One of the commonest errors we see small businesses make is believing that because they pay over the award minimum that their employees are award free. They also believe that many jobs within their business are not covered by awards, and therefore they can pay what they like.
Many employers pay their employees over award rates as a way to attract and retain quality staff.
However, just because someone has signed a contract with over-award rates, it doesn’t mean they are award free. Their minimum award conditions still apply even if you pay over the award rates.
If your over-award rate incorporates any rolled-up entitlements such as leave loading, you need to clearly spell this out in their contract to reduce confusion and potential claims down the track.
The bottom line is that any over-award contracts must leave the employee better off overall than if they just were paid their entitlements under the award and National Employment Standards.
Managers & Professionals
Historically, many managers & professionals were considered award free. Other common roles in the past that were thought of as award free were HR Managers, marketing employees, accounting & finance team members, legal staff and PR employees.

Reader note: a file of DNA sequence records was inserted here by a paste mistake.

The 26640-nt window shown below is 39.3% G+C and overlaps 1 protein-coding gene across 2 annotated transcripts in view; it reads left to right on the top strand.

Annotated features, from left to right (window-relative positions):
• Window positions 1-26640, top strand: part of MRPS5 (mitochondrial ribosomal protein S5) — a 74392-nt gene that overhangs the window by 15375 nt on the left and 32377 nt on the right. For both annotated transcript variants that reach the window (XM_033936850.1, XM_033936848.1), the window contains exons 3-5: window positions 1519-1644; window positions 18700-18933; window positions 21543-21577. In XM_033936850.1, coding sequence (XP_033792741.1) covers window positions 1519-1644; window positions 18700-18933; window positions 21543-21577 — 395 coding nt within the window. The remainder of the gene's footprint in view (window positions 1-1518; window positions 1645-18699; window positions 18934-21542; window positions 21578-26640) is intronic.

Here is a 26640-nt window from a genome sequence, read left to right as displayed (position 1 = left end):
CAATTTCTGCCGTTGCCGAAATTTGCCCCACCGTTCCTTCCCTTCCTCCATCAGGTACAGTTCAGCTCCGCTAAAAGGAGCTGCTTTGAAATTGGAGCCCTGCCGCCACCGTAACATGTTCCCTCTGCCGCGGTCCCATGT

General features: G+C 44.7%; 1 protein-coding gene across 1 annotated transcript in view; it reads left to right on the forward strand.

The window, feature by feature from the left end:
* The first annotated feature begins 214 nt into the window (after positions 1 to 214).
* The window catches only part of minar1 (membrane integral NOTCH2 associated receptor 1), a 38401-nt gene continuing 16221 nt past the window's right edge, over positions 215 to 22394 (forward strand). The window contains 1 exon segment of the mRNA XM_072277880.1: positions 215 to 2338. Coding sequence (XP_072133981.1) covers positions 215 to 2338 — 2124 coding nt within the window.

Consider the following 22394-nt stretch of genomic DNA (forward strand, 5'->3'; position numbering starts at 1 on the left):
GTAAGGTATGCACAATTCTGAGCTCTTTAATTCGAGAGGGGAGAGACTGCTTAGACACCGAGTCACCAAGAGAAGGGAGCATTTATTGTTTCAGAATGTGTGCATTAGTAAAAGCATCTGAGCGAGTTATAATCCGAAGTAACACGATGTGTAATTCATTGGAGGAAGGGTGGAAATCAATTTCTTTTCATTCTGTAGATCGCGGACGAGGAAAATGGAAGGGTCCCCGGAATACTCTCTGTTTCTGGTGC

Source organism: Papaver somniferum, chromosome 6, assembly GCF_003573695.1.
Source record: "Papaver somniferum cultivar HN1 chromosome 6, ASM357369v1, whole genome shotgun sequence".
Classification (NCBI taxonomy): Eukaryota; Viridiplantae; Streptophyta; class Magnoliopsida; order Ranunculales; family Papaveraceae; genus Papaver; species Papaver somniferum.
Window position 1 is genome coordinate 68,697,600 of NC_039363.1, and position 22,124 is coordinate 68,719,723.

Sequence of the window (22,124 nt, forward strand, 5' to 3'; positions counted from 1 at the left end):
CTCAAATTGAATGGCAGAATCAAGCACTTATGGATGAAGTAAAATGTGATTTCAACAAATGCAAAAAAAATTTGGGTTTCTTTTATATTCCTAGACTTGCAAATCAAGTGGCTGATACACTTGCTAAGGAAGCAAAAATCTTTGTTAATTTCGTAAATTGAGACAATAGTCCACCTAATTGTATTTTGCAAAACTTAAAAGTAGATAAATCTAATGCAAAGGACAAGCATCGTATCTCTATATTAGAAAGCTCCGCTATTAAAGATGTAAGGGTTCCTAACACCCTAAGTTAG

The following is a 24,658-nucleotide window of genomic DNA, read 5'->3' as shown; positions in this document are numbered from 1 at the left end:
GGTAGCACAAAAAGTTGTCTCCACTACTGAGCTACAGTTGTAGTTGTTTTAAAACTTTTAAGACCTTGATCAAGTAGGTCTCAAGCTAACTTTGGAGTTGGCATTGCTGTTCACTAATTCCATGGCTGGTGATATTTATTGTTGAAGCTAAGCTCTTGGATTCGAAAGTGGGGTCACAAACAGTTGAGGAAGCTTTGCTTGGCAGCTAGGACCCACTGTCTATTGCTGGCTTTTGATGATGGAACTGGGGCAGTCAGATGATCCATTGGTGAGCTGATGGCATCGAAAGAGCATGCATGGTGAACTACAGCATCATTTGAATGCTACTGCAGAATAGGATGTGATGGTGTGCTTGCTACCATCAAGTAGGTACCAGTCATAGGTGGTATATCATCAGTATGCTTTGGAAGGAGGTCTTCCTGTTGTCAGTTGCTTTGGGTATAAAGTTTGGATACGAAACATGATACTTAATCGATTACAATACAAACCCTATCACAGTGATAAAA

However, this is may or may not be correct. With the modern award system, many roles that previously were considered award free are actually covered by an award. You need to check case by case.
You need to check the classification definitions in:
- Relevant industry award
- Clerical award
- Professional award
- Miscellaneous award
If you are not sure, you can use the handy Fair Work Ombudsman tool to speed up your searching.
If after all your searching, you find that manager or professional is truly award free, then their pay & conditions need to be specified in a contract. They are entitled to the national minimum wage as well as all the National Employment Standards.
Awards don’t apply to high-income employees. These are people who earn more than the Fair Work threshold (currently $142,000 – July 2017) AND who get a written guarantee of those annual earnings.
When calculating earnings for coverage of these provisions, you need to exclude commissions, bonuses, overtime, reimbursements, statutory superannuation contributions from your calculations.
The pay & conditions of High-Income employees need to be specified in a contract.
Ensuring that you are paying all your employees correctly is an essential part of running a business. It is also incredibly complex. When in doubt, contact a specialist HR Consultancy or Employment Relations Consultancy firm in your local area to have them review your pay rates, awards and contracts to ensure you are complying with all legislative requirements.